By Margaret Mulvihill
Disclaimer: The views and opinions expressed in this article are those of the author(s) and do not necessarily reflect those of Washington Women in Public Relations
A Public Relations Trailblazer
Marjorie McKenzie Lawson was an exceptional Woman of Washington. Born in 1912, she graduated from college as a Social Worker, before studying law at both Terrell and Columbia Universities. After her marriage to Belford V. Lawson, Jr., she joined his law practice at 2001 Eleventh Street, NW. For over six decades, she was a fixture on the District of Columbia political scene, and was equally well-known on Martha’s Vineyard where she kept a house.
Inside a High-Level Political Campaign
The political public relations part of her story began at the 1956 National Convention of the Democratic Party in Chicago. Senator John F. Kennedy of Massachusetts was defeated in his Vice Presidential bid to run with former Governor Adlai Stevenson of Illinois. The young senator was introduced to Belford and Marjorie, and from then until his death, Kennedy relied heavily on the Lawson law firm to smooth his way within the leadership of the black electorate.
Interesting insights into the inner workings of a high-level campaign are provided in some of Marjorie’s private papers. In one memo to JFK, dated 27 December 1958, her superior public relations skill shines through. She outlined the red-carpet treatment given to a major donor, which included being met at the airport and brought to the Senators DC office to chat with Ted.
The donor, a young Mrs. Vel Phillips, was taken to lunch, and introduced to “people we thought she should know and spared the introductions that would not be helpful”. She went on to say that she was currently working on the delegate situation for the 1960 convention.
Getting Your Delegates in a Row
Working through Marjorie’s political public relations papers, it’s clear that she selectively targeted people like Dr. A. G. Gaston, Sr., of Birmingham, Alabama and Judge Mercer Mance of Indianapolis, Indiana, intuiting that they would be delegates to the convention.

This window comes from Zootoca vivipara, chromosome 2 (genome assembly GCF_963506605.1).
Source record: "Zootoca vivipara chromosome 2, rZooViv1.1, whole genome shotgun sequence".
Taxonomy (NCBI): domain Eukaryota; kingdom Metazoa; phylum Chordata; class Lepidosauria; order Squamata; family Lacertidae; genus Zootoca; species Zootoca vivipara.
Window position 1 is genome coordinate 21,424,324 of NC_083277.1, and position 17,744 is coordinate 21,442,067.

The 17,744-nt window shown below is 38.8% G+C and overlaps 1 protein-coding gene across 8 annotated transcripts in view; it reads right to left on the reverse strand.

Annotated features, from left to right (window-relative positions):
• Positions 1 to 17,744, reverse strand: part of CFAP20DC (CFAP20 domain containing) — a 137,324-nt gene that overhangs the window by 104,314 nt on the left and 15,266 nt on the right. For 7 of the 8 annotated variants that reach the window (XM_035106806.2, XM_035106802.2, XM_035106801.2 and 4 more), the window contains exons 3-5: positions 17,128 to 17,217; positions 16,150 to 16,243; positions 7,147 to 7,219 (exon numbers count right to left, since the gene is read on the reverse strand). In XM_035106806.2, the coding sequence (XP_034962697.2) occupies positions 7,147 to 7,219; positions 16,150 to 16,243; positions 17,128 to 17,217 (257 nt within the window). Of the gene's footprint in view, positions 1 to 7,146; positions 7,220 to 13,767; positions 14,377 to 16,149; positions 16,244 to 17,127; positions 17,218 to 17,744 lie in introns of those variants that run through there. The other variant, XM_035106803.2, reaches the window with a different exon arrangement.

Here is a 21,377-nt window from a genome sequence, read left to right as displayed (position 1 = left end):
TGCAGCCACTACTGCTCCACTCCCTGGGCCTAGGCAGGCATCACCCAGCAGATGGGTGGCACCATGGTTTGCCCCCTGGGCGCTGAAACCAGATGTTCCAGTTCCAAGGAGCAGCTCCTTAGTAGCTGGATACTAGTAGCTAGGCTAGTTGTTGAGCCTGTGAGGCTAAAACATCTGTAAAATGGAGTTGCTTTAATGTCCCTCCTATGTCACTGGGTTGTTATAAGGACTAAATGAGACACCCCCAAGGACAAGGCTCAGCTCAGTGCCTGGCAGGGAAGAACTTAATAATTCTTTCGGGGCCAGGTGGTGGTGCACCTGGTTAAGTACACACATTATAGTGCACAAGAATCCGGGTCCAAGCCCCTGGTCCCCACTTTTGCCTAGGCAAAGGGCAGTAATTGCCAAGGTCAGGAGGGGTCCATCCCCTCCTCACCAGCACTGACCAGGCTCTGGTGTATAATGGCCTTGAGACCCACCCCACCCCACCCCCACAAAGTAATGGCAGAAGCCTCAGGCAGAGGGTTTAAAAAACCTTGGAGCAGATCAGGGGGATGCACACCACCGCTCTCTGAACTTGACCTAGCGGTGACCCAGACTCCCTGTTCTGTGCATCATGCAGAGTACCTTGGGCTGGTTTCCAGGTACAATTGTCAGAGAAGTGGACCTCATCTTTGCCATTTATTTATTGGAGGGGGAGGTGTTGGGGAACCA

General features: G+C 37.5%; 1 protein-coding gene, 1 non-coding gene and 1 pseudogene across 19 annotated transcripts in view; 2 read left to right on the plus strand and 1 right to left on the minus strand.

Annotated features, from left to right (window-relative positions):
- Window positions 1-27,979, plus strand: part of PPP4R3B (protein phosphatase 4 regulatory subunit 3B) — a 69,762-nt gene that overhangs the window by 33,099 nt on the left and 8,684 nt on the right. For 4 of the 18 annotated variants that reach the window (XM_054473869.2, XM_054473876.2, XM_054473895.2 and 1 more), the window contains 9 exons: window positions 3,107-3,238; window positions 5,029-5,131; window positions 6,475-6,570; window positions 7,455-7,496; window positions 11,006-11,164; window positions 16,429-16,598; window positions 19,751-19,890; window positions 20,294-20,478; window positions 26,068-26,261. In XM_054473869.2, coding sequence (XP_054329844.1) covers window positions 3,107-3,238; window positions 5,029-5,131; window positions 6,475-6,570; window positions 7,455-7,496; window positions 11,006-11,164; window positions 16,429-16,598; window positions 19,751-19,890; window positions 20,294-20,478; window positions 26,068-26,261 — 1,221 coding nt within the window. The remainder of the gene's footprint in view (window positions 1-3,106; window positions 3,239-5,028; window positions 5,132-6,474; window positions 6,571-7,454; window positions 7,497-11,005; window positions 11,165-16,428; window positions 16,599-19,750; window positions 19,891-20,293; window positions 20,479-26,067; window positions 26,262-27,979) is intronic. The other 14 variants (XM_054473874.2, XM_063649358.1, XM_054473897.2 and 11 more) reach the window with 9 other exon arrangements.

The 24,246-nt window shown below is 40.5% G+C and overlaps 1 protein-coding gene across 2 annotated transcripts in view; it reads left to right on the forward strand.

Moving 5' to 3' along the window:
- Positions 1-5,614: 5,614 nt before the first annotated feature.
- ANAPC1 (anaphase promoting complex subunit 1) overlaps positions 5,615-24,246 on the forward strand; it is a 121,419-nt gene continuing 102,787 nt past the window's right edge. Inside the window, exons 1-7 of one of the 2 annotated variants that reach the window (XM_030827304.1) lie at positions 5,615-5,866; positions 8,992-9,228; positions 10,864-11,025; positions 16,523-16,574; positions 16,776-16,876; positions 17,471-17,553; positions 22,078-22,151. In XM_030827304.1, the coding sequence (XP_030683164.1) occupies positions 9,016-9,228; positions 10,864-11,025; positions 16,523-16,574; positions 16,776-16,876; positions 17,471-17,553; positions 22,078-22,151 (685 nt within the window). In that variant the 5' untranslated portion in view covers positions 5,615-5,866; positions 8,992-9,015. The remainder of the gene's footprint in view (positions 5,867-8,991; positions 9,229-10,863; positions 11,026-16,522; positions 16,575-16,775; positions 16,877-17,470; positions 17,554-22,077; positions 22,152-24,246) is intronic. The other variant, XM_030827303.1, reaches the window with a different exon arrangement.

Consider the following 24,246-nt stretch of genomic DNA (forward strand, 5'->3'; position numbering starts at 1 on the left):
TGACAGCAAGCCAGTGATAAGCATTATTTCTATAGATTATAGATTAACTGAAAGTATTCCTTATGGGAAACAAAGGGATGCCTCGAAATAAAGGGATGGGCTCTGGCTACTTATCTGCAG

Kennedy was, of course, selected as the Democratic nominee at the 1960 Democratic National Convention, held in Los Angeles, CA.
Folding Civil Rights into Kennedy’s Campaign
In another memo to JFK, Marjorie suggested “a procedure for a working relationship between the Civil Rights program” and Kennedy’s campaign. As a diligent practitioner of political public relations, no issue was too minute for her to raise with the future President. She pointed out his need to focus more attention on the integration of Civil Rights issues and the Negro leadership into his campaign. With this in mind, she proposed a method and asked for his schedule, to allow her to join him among groups and in cities where she was well known. She reminded him that in some instances, it would be more helpful for Belford to join him, as together, they had excellent contacts in most cities across the country.
Keeping the Line Open
In brilliant public relations style, Marjorie told the future President to include Negroes in any relevant public appearance. She reminded him that while her firm would work at the staff level when it came to civil rights moves proposed by him, she retained the right to speak to him directly if she disagreed with the consensus.
An exceptionally savvy practitioner of political public relations, Marjorie formally joined the Presidential campaign in 1960 as a civil rights adviser.
JFK depended on the Lawsons for their advice and strategy on winning the black vote.
The Lawsons delivered.